Japanese Calendar Holidays & Festivals
Emperor's Birthday (tennou tanjoubi) National Holiday
Emperor Heisei's Birthday (tennoutanjoubi) is a national holiday. On this day it is possible for average citizens to visit the Imperial Palace in downtown Tokyo and possibly even see the Emperor and family. The emperor gives a speech which is broadcast on national television.
T.T., Dec.91 -- 47 RONIN
The tale of the 47 Ronin is a historically-based classic taught to schoolchildren throughout Japan. It is remembered as an example of honor and conflicting obligations put upon the heroes of old at a time when men were men, women were women, and boy, you just didn't get confused about it, that's for sure.
In 1703, the Shogun appointed a great Samurai, Lord Asano, to conduct an important ceremony in (Edo) Tokyo. Lord Asano was betrayed by Lord Kira, a powerful man close to the Shogunate who instructed Lord Asano to wear an inappropriate costume to the well attended ceremony.
Lord Asano was humiliated and angered. In violation of Bakufu (government) law, he drew his sword in the Shogun's palace and attempted to avenge the wrong done him. He wounded Kira, but was later forced to commit seppuku (ritual suicide) by the Shogun's edict. Lord Asano's death obliged his samurai (retainers) to carry out the justified revenge or else commit suicide themselves. Forty-eight of them formed a secret pact, pretending to choose between neither disturbing option, and disband, becoming ronin (masterless samurai, and ruffians). After months of feigning a complete lack of honor, spat upon by former associates and disowning relatives, they met one night, overwhelmed Lord Kira's surprised guards and beheaded their avowed enemy. His head and their master's sword (now twice bloodied) were brought to Lord Asano's grave. All of Tokyo was amazed - and their master's humiliation was avenged. To correct the new loss, the men were ordered to kill themselves, which they willingly and peacefully did. The 47 Ronin were buried at Sengakuji Temple in Tokyo, where their graves are still visited with respect.
Every year on December 14th a procession is carried out to commemorate their act of honor. The parade will arrive at the Asakusa Line's Sengakuji Station (just north of Shinagawa) at about 7:30 p.m. A memorial service will be held in the Buddhist worship hall. To get to the temple, use Sengakuji Station's Exit A2. Coming out, turn right, going up the slight hill. In two blocks there will be a traffic light. Go straight for one more block to the temple entrance. A small museum is to the left (south) side, and the graves are up the steps behind this building. (by Paul Abramson)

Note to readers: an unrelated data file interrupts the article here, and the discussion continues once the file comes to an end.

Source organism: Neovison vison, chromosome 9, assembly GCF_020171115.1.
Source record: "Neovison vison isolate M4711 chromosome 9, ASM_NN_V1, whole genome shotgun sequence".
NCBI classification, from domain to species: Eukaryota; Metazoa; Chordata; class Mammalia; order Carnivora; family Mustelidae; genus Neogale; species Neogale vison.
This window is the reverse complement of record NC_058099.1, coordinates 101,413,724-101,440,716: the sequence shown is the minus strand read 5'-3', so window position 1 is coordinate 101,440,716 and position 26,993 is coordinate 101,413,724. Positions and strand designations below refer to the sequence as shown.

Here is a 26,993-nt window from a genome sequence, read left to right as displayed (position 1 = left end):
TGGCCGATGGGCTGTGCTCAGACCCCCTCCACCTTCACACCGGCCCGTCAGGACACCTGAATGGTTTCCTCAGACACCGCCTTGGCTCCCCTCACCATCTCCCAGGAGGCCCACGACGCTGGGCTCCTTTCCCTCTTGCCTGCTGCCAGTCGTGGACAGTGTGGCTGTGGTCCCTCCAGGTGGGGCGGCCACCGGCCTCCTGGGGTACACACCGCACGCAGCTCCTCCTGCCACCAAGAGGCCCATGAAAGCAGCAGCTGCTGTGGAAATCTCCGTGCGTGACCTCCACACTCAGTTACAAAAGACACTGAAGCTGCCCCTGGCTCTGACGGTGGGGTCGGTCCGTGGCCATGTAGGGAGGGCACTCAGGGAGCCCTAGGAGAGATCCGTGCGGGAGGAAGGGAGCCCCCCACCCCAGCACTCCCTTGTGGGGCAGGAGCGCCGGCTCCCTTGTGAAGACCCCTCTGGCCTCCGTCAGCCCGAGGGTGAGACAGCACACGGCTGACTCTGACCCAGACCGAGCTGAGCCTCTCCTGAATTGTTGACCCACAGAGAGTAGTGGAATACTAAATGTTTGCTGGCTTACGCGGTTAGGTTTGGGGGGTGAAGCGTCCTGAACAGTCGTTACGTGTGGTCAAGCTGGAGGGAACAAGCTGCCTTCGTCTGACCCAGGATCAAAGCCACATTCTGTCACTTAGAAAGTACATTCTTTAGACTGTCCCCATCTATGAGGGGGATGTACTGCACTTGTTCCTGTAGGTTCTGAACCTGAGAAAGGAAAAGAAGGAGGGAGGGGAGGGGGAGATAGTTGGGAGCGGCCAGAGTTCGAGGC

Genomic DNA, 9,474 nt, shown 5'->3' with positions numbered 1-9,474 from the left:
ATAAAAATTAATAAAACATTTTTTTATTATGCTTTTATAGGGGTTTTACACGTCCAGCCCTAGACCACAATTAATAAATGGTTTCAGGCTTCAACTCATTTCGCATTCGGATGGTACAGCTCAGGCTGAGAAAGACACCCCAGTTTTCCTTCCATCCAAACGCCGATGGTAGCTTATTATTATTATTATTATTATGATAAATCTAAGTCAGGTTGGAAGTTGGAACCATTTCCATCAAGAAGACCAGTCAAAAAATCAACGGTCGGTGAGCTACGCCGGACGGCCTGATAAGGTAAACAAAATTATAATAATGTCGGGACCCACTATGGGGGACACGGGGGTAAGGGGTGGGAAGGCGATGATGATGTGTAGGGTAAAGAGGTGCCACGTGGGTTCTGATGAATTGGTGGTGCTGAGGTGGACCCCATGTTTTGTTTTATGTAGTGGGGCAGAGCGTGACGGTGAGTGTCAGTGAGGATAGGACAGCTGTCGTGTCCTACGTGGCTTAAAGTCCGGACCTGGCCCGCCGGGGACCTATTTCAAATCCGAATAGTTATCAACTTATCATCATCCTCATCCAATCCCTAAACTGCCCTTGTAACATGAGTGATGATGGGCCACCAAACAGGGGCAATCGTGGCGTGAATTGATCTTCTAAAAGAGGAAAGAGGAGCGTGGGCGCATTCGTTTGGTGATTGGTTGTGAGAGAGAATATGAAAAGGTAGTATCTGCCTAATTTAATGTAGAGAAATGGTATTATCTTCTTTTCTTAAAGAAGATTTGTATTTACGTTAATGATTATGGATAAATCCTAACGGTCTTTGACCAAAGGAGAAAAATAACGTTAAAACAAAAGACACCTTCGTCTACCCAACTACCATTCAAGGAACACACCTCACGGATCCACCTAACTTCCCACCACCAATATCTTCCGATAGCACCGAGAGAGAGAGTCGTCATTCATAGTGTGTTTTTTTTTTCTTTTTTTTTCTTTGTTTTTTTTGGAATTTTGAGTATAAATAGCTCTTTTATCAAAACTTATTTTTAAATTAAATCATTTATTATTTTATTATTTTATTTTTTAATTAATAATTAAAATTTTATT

T.T., Dec.92 -- 47 Samurai - With One Serious Attitude
The historical tale of the 47 Ronin (Gishi Sai) is often used as an example of Japanese culture and values. The story involves honor, crime, shame, loyalty, death, and ultimate virtue.
In 1701 a certain regional samurai leader (Lord Asano) was forced to commit suicide for disobeying an edict of the shogun. His death was caused in the first place because of a cruel trick which had been played upon him.
His retainers were naturally then expected to exact an appropriate revenge. Honor was at stake - their master had been wronged. The retainers were the men who are now known as the 47 samurai, who had suddenly become master-less. But instead they pretended to fall into dishonor, acting as if nothing could be done anyway. They formed a secret pact then disbanded to lead lives of debauchery. The leaders in Edo (Tokyo) were shocked by the men's lack of virtue. They were soon disowned and spat upon by all who once respected them. The samurai leader who they needed to kill was too powerful. So they waited for a full year so they could catch him with his guard down. On a particular appointed night the determined men again met, assembled their weapons and successfully attacked and overwhelmed the few shocked guards who stood in their way. They destroyed their master's nemesis and surprised all of Edo (Tokyo) with their cunning valor. Pretending to have had no virtue they later exhibited the greatest resolve and loyalty of all.
On December 14th of each year this great event is remembered. The 47 Ronin were later buried at Tokyo's Sengakuji Temple, where there is also a museum in their honor. The parade to the temple will begin at Asakusa Subway Line's Sengakuji Station (north of Shinagawa, one stop) at at about 7:30 p.m. Guests can join the procession to the memorial service at the Buddhist worship hall. The graves are just behind the museum (to the south side), up the steps. (Paul Abramson)
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